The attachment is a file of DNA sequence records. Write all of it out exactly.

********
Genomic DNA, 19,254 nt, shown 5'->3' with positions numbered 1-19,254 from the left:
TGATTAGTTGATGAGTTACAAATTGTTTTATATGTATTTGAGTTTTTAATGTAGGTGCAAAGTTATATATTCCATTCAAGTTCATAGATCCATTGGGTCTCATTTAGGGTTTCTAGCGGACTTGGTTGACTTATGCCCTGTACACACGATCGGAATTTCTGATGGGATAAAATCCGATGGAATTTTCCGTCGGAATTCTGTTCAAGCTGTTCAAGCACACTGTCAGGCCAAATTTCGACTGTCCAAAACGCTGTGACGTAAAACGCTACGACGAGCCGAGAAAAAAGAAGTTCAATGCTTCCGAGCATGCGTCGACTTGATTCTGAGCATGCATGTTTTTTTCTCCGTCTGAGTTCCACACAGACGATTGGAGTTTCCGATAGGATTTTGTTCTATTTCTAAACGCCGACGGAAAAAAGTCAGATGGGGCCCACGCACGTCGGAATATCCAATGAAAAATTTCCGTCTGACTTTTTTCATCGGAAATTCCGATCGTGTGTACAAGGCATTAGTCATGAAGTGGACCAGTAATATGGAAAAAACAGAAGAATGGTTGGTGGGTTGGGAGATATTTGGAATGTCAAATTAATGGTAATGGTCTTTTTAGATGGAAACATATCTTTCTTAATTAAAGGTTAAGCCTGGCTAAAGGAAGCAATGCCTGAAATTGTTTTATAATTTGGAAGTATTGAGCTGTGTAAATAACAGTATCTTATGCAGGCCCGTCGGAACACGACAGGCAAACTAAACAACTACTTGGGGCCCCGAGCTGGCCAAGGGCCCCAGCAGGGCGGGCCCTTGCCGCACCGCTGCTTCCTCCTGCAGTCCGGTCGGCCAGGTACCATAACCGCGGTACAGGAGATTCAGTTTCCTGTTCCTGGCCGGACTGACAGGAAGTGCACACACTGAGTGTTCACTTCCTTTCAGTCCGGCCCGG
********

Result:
Genomic DNA, 19,254 nt, shown 5'->3' with positions numbered 1-19,254 from the left:
TGATTAGTTGATGAGTTACAAATTGTTTTATATGTATTTGAGTTTTTAATGTAGGTGCAAAGTTATATATTCCATTCAAGTTCATAGATCCATTGGGTCTCATTTAGGGTTTCTAGCGGACTTGGTTGACTTATGCCCTGTACACACGATCGGAATTTCTGATGGGATAAAATCCGATGGAATTTTCCGTCGGAATTCTGTTCAAGCTGTTCAAGCACACTGTCAGGCCAAATTTCGACTGTCCAAAACGCTGTGACGTAAAACGCTACGACGAGCCGAGAAAAAAGAAGTTCAATGCTTCCGAGCATGCGTCGACTTGATTCTGAGCATGCATGTTTTTTTCTCCGTCTGAGTTCCACACAGACGATTGGAGTTTCCGATAGGATTTTGTTCTATTTCTAAACGCCGACGGAAAAAAGTCAGATGGGGCCCACGCACGTCGGAATATCCAATGAAAAATTTCCGTCTGACTTTTTTCATCGGAAATTCCGATCGTGTGTACAAGGCATTAGTCATGAAGTGGACCAGTAATATGGAAAAAACAGAAGAATGGTTGGTGGGTTGGGAGATATTTGGAATGTCAAATTAATGGTAATGGTCTTTTTAGATGGAAACATATCTTTCTTAATTAAAGGTTAAGCCTGGCTAAAGGAAGCAATGCCTGAAATTGTTTTATAATTTGGAAGTATTGAGCTGTGTAAATAACAGTATCTTATGCAGGCCCGTCGGAACACGACAGGCAAACTAAACAACTACTTGGGGCCCCGAGCTGGCCAAGGGCCCCAGCAGGGCGGGCCCTTGCCGCACCGCTGCTTCCTCCTGCAGTCCGGTCGGCCAGGTACCATAACCGCGGTACAGGAGATTCAGTTTCCTGTTCCTGGCCGGACTGACAGGAAGTGCACACACTGAGTGTTCACTTCCTTTCAGTCCGGCCCGG